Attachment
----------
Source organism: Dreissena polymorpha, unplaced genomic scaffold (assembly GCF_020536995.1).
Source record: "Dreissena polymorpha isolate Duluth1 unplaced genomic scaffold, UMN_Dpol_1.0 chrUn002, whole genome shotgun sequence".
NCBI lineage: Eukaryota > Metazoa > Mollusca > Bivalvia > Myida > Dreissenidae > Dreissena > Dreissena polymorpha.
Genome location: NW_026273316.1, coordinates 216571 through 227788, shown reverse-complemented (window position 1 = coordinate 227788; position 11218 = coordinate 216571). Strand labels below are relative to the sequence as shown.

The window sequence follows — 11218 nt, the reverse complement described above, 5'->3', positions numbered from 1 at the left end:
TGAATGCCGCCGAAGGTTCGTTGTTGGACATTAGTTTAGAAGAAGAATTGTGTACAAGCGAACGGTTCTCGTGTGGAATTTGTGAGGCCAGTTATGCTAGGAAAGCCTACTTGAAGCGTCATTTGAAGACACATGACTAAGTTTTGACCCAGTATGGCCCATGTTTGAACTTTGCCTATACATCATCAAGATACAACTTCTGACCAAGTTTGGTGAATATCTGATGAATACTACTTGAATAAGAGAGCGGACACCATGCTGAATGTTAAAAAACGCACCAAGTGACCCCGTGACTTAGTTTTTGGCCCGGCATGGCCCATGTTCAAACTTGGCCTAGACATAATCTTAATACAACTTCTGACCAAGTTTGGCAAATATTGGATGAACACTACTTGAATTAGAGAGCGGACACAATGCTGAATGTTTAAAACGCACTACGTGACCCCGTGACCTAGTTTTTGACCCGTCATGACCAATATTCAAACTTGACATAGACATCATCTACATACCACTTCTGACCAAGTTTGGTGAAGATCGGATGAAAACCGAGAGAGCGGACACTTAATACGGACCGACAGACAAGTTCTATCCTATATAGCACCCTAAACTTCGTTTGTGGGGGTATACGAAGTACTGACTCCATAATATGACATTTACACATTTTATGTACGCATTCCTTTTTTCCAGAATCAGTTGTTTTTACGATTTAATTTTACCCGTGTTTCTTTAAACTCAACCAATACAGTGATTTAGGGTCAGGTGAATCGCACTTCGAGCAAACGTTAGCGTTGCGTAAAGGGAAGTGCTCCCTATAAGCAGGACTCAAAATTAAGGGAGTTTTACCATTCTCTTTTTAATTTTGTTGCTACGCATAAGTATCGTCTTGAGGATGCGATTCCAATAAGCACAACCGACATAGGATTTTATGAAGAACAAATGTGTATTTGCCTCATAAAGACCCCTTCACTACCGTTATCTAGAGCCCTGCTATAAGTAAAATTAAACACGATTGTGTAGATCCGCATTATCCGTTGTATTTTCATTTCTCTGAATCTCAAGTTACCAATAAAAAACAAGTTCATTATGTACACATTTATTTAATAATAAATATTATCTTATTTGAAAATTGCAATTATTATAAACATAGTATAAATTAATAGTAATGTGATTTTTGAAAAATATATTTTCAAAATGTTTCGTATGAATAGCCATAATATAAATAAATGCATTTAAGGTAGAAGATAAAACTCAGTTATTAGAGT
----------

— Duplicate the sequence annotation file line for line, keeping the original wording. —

Source organism: Dreissena polymorpha, unplaced genomic scaffold (assembly GCF_020536995.1).
Source record: "Dreissena polymorpha isolate Duluth1 unplaced genomic scaffold, UMN_Dpol_1.0 chrUn002, whole genome shotgun sequence".
NCBI lineage: Eukaryota > Metazoa > Mollusca > Bivalvia > Myida > Dreissenidae > Dreissena > Dreissena polymorpha.
Genome location: NW_026273316.1, coordinates 216571 through 227788, shown reverse-complemented (window position 1 = coordinate 227788; position 11218 = coordinate 216571). Strand labels below are relative to the sequence as shown.

The window sequence follows — 11218 nt, the reverse complement described above, 5'->3', positions numbered from 1 at the left end:
TGAATGCCGCCGAAGGTTCGTTGTTGGACATTAGTTTAGAAGAAGAATTGTGTACAAGCGAACGGTTCTCGTGTGGAATTTGTGAGGCCAGTTATGCTAGGAAAGCCTACTTGAAGCGTCATTTGAAGACACATGACTAAGTTTTGACCCAGTATGGCCCATGTTTGAACTTTGCCTATACATCATCAAGATACAACTTCTGACCAAGTTTGGTGAATATCTGATGAATACTACTTGAATAAGAGAGCGGACACCATGCTGAATGTTAAAAAACGCACCAAGTGACCCCGTGACTTAGTTTTTGGCCCGGCATGGCCCATGTTCAAACTTGGCCTAGACATAATCTTAATACAACTTCTGACCAAGTTTGGCAAATATTGGATGAACACTACTTGAATTAGAGAGCGGACACAATGCTGAATGTTTAAAACGCACTACGTGACCCCGTGACCTAGTTTTTGACCCGTCATGACCAATATTCAAACTTGACATAGACATCATCTACATACCACTTCTGACCAAGTTTGGTGAAGATCGGATGAAAACCGAGAGAGCGGACACTTAATACGGACCGACAGACAAGTTCTATCCTATATAGCACCCTAAACTTCGTTTGTGGGGGTATACGAAGTACTGACTCCATAATATGACATTTACACATTTTATGTACGCATTCCTTTTTTCCAGAATCAGTTGTTTTTACGATTTAATTTTACCCGTGTTTCTTTAAACTCAACCAATACAGTGATTTAGGGTCAGGTGAATCGCACTTCGAGCAAACGTTAGCGTTGCGTAAAGGGAAGTGCTCCCTATAAGCAGGACTCAAAATTAAGGGAGTTTTACCATTCTCTTTTTAATTTTGTTGCTACGCATAAGTATCGTCTTGAGGATGCGATTCCAATAAGCACAACCGACATAGGATTTTATGAAGAACAAATGTGTATTTGCCTCATAAAGACCCCTTCACTACCGTTATCTAGAGCCCTGCTATAAGTAAAATTAAACACGATTGTGTAGATCCGCATTATCCGTTGTATTTTCATTTCTCTGAATCTCAAGTTACCAATAAAAAACAAGTTCATTATGTACACATTTATTTAATAATAAATATTATCTTATTTGAAAATTGCAATTATTATAAACATAGTATAAATTAATAGTAATGTGATTTTTGAAAAATATATTTTCAAAATGTTTCGTATGAATAGCCATAATATAAATAAATGCATTTAAGGTAGAAGATAAAACTCAGTTATTAGAGT